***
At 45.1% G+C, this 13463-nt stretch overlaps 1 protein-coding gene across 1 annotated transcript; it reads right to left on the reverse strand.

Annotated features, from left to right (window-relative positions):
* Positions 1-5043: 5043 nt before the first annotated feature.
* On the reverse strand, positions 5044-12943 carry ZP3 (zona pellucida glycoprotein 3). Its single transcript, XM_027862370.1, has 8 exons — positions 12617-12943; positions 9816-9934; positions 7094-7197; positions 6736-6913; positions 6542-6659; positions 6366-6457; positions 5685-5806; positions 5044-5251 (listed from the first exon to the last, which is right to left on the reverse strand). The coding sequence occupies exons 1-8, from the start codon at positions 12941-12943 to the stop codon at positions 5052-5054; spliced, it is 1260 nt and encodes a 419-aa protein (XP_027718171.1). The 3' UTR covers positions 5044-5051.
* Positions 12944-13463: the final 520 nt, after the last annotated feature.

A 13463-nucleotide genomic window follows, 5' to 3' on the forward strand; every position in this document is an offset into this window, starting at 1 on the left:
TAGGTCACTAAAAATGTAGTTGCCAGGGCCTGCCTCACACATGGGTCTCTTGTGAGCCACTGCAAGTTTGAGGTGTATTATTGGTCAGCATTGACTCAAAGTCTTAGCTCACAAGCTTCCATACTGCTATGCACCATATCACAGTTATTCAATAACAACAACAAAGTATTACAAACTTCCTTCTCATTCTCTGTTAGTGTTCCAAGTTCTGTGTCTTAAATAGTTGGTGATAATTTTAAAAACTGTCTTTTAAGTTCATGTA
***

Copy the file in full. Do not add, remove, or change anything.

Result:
At 45.1% G+C, this 13463-nt stretch overlaps 1 protein-coding gene across 1 annotated transcript; it reads right to left on the reverse strand.

Annotated features, from left to right (window-relative positions):
* Positions 1-5043: 5043 nt before the first annotated feature.
* On the reverse strand, positions 5044-12943 carry ZP3 (zona pellucida glycoprotein 3). Its single transcript, XM_027862370.1, has 8 exons — positions 12617-12943; positions 9816-9934; positions 7094-7197; positions 6736-6913; positions 6542-6659; positions 6366-6457; positions 5685-5806; positions 5044-5251 (listed from the first exon to the last, which is right to left on the reverse strand). The coding sequence occupies exons 1-8, from the start codon at positions 12941-12943 to the stop codon at positions 5052-5054; spliced, it is 1260 nt and encodes a 419-aa protein (XP_027718171.1). The 3' UTR covers positions 5044-5051.
* Positions 12944-13463: the final 520 nt, after the last annotated feature.

A 13463-nucleotide genomic window follows, 5' to 3' on the forward strand; every position in this document is an offset into this window, starting at 1 on the left:
TAGGTCACTAAAAATGTAGTTGCCAGGGCCTGCCTCACACATGGGTCTCTTGTGAGCCACTGCAAGTTTGAGGTGTATTATTGGTCAGCATTGACTCAAAGTCTTAGCTCACAAGCTTCCATACTGCTATGCACCATATCACAGTTATTCAATAACAACAACAAAGTATTACAAACTTCCTTCTCATTCTCTGTTAGTGTTCCAAGTTCTGTGTCTTAAATAGTTGGTGATAATTTTAAAAACTGTCTTTTAAGTTCATGTA